In a much anticipated decision, the European Court of Justice (ECJ) ruled today that the European Commission’s approval of the US-EU Safe Harbor self-certification program is invalid. Safe Harbor establishes a framework for legitimizing the transfer of EU personal data – including the personal data of EU employees, customers and website visitors – to the United States. The program is used by more than 4,000 US companies.

The decision also makes clear that national data protection authorities in Europe have the power to ensure that personal data is protected in accordance with the Data Protection Directive and the EU Charter of Fundamental Human Rights, and that this power cannot be restricted by a decision of the European Commission. The ECJ concluded that EU citizens’ fundamental right to privacy is at risk under the Safe Harbor program because US companies receiving EU personal data “are bound to disregard, without limitation” the protective Safe Harbor principles when those principles conflict with US national security, public interest and law enforcement requirements.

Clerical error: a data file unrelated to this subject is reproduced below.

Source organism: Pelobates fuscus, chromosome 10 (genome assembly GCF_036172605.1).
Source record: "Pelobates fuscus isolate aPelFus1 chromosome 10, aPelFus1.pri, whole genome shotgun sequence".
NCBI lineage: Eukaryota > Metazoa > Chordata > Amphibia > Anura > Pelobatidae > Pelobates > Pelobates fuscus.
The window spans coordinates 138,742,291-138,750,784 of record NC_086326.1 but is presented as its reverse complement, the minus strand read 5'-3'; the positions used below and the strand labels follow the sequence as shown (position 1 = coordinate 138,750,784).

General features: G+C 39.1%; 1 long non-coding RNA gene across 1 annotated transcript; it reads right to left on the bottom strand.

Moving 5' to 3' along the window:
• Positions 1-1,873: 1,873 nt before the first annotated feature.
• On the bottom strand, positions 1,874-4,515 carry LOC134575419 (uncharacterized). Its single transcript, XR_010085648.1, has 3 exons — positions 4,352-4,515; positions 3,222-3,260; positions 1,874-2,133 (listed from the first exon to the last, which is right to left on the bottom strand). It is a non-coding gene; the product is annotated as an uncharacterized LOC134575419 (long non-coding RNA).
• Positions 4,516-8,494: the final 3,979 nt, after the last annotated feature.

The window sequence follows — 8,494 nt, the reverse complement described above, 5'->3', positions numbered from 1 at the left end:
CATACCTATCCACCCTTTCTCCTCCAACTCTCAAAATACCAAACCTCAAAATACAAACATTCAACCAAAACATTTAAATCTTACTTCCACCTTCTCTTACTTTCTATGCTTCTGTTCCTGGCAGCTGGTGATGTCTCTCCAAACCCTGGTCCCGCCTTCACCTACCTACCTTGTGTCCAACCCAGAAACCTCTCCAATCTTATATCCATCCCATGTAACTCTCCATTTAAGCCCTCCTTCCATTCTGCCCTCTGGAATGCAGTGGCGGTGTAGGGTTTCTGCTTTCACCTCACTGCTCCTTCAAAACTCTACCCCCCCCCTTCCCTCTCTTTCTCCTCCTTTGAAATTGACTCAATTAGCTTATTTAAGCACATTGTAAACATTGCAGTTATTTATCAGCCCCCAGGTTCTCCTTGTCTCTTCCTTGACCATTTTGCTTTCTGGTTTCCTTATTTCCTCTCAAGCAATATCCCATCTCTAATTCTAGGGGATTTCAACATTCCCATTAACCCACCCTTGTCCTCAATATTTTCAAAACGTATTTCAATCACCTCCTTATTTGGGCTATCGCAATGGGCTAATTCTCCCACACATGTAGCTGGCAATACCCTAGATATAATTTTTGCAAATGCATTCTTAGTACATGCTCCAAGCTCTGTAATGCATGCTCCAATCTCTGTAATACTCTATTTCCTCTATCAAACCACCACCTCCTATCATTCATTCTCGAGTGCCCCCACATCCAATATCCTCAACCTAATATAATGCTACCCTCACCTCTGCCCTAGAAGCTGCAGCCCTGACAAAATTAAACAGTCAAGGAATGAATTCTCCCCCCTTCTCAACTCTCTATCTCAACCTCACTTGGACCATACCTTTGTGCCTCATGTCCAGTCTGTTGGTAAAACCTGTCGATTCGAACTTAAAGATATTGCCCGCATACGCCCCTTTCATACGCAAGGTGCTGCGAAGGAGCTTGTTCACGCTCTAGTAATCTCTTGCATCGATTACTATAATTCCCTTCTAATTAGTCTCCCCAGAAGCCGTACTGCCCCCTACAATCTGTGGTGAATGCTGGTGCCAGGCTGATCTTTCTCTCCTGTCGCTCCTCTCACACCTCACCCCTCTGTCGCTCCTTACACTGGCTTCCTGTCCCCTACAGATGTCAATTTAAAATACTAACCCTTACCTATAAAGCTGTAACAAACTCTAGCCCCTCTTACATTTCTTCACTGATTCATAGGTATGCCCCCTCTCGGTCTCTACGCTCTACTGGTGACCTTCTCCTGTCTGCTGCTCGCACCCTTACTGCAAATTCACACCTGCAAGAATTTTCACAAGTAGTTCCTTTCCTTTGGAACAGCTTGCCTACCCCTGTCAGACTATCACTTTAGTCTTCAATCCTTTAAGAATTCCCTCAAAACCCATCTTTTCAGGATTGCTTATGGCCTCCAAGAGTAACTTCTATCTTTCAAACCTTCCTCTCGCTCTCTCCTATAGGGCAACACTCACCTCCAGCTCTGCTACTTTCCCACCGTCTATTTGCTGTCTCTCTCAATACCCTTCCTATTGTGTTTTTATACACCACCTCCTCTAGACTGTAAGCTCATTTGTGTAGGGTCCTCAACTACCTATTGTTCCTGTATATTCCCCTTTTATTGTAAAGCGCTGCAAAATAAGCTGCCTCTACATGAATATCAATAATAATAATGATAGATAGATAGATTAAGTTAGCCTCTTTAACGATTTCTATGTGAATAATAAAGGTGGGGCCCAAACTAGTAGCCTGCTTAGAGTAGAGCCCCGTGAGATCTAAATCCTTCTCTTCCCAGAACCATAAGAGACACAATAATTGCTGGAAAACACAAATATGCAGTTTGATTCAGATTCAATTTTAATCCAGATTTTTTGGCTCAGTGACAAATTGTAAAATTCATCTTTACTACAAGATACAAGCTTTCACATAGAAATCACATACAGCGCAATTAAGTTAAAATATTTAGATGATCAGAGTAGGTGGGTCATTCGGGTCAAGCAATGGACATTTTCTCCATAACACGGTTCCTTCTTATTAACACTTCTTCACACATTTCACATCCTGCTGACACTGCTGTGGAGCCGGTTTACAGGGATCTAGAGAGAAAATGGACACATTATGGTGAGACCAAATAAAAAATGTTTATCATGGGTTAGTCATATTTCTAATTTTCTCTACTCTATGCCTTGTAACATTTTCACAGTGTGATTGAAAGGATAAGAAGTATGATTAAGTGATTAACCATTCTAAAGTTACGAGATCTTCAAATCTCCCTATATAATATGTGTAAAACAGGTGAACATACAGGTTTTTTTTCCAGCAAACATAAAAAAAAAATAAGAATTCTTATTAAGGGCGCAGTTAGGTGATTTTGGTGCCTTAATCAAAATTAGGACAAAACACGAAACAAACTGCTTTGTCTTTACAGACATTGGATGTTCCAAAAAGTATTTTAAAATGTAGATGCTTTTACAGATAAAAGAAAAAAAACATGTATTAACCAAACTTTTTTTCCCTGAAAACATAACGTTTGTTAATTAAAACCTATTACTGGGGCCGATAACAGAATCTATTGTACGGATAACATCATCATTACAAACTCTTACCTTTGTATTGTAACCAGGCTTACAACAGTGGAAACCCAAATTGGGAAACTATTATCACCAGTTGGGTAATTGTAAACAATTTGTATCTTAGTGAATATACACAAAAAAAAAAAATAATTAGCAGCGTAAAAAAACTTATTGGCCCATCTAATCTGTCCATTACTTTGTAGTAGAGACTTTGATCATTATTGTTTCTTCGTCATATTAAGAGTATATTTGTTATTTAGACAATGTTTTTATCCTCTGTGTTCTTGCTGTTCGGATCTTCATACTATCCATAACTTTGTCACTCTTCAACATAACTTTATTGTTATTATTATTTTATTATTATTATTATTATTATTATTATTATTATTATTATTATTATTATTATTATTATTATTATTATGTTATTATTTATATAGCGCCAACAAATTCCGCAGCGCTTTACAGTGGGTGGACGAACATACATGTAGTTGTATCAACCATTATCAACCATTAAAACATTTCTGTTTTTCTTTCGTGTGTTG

In its initial comments on the decision, the Commission has made clear that it is “at ease” with the ECJ decision, and has been working for some time to obtain significant improvements to the Safe Harbor program and will be redoubling their efforts to do so. It is possible that recent legislative changes in the US may help resolve some of the ECJ’s concerns. They also suggest that other adequacy mechanisms are available.

We will continue to monitor the Commission and Member State reactions and will issue further guidance as soon as the immediate and longer term implications of the ECJ decision become clear.

In the meantime, however, US and European companies currently relying on Safe Harbor to legitimize data transfers from the EU should consider whether alternative justifications (for example, on the basis of consent or contract) are adequate to cover the transfers in question.